Whew! The Post also reports that Trump is thrilled about finally ignoring all the Chicken Littles and just putting the damn steel tariffs in place. And everything turned out fine! See? So now he wants to do all the other stuff that he knows in his heart is right, but that his tedious advisors keep resisting with “facts” and “studies.”
So 2018 will be the year of Trump Unchained. We’ll finally get to see Trump being Trump. And just you wait. Everyone who says you “just can’t do” stuff like tearing up NAFTA and nuking North Korea will be proven wrong. It should be a fun year.
Whenever I put up a chart in which the vertical axis doesn’t start at zero, I always get complaints that I’m distorting the data. For shame! It happened again this morning, touching off a Twitter conversation that finally demands a response. So here it is. Two quick caveats first:
This will seem like a long post, but it’s not. It’s short! It just seems long because I’ve illustrated it with lots of charts, and modern technology requires me to display all charts in a very large size.
The golden rule of all charts is: don’t do anything to deceive the reader. This is something that everyone agrees about. As you’re about to see, however, this sometimes gets fuzzy in practice.
Buckle up, data nerds! This isn’t going to go quite the way you expect, though. Let’s start off with a chart of wages adjusted for inflation:
In this chart the y-axis starts at zero, but it doesn’t work because some of the values are negative. Now, before you get excited and claim that I’m cheating because no one is suggesting you should cut off negative values, just hold on. I have a point to make. Obviously this chart doesn’t work. So how about this one?
This barely shows anything: the line is just some tiny squiggles. That doesn’t work either. So how about this one instead?
Much better! But think about this: why did I choose a y-axis that goes from -7 to +5? I could have chosen anything, after all. Maybe -10 to +10. Or -20 to +20. Once we’ve decided that zero isn’t the right starting point, we’re in the wilderness.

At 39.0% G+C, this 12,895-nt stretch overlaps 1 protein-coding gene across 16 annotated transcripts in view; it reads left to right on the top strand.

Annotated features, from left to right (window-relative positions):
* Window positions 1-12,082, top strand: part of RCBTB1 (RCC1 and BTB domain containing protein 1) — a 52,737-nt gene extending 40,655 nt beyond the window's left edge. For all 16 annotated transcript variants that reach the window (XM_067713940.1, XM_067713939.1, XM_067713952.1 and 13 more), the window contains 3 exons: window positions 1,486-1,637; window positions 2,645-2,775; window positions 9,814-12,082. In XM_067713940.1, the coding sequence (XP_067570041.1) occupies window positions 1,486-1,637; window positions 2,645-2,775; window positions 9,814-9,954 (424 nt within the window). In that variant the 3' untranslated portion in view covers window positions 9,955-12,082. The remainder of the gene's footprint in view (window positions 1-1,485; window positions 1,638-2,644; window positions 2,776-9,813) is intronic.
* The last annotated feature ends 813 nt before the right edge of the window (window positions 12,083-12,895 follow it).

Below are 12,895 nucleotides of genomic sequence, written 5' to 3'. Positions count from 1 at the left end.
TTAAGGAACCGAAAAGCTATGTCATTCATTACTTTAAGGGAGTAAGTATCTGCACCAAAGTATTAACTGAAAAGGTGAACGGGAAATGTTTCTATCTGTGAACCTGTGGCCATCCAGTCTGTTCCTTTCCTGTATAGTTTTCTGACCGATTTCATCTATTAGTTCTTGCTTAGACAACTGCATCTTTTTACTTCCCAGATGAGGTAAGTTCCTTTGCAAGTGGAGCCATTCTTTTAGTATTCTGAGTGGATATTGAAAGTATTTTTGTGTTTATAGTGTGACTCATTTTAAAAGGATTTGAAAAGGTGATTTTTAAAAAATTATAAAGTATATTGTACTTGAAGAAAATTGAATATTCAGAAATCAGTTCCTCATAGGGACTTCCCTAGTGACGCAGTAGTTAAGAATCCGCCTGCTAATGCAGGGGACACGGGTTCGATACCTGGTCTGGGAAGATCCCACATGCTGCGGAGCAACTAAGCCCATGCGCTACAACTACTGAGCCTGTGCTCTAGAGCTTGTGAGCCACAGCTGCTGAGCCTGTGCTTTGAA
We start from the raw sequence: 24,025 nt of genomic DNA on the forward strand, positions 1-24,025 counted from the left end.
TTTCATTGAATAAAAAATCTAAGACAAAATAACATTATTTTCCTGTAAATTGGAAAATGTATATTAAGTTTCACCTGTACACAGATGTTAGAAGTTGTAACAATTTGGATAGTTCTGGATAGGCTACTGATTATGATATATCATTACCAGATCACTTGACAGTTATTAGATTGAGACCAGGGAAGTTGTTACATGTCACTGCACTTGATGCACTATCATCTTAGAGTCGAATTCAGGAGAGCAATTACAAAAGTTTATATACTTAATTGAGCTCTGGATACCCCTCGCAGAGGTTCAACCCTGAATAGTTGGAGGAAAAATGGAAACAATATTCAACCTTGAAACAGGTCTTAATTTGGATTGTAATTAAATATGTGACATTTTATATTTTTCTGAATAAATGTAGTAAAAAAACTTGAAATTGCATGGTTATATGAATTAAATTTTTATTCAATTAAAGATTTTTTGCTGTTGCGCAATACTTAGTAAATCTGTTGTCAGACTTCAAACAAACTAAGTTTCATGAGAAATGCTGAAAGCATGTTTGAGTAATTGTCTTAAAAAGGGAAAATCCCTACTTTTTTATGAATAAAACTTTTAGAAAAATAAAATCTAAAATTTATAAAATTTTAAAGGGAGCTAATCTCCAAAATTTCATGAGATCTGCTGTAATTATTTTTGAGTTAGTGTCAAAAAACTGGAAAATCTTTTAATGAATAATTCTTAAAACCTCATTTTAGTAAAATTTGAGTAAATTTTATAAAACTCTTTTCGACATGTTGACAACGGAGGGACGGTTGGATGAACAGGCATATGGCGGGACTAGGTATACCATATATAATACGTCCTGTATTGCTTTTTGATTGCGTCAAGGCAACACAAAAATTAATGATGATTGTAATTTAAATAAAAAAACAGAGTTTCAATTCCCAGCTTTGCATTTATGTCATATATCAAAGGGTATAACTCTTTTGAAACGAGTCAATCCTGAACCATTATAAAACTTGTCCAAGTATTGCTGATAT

But we’re not, really. The obvious reason for choosing -7 and +5 is that these are the limits that display all the data without adding a lot of useless white space. In the second chart, it was white space above the line that was a problem. But if useless white space above the line is bad, then useless white space below the line is bad too—and that’s true even if all the data is positive numbers. Here’s a vivid demonstration using global warming as its subject:
Only an idiot would think this is an effective and truthful display of data. (This idiot, for example.) So we finally have a useful rule: use a scale that (a) shows all the data, but (b) doesn’t incorporate loads of useless white space that compresses the data into incomprehensibility. In the case of the global warming chart, that would mean a y-axis that goes from about 285ºK to 288ºK. It’s the only way to display the data in a way that properly shows the effect it’s trying to show.
But wait! My more sophisticated critics all accept this. They have another complaint: what about bar charts? They should always start at zero, right? Well, how about this one?
You can’t do this as a line chart because it’s not a time series: it’s a chart showing ten individual people. And yet it’s nearly useless. The top ten milers in the world have times that range from 3:43 to 3:47. But here’s the thing: in the world of mile racers, four seconds is a lot. It’s huge. But if you want to display that, you really have to choose a range of, say, 3:40 to 3:50. Once again, what we’re doing is eliminating useless white space. The only difference is that since it’s a bar chart, the white space is (in this case) red space. See here for another example.
This is basically my case: regardless of what kind of chart you use, your goal should be to display the data in a way that shows the effect you’re trying to show. That means using whatever scale the effect works in. In the case of real wage growth, it’s -7 percent to +5 percent. In the case of global temperatures, it’s 285ºK to 288ºK. In the case of milers, it’s 3:43 to 3:47.
In other words, you can’t always use zero as your starting point. It would be dishonest—and as the chart with negative data was intended to highlight, zero is actually just an arbitrary number anyway, not some kind of natural boundary. The only real question is how best to make it clear to a casual reader that your chart doesn’t start at zero, and I’m not sure what the answer is. Some people like using a little squiggle at the bottom of the y-axis that represents, say, a jump from zero to 285ºK. I’m not a big fan of that because I don’t think most people notice it, but I suppose it does no harm. Mostly, I just think you should very clearly label your y-axis. But this is admittedly not a problem with a great answer.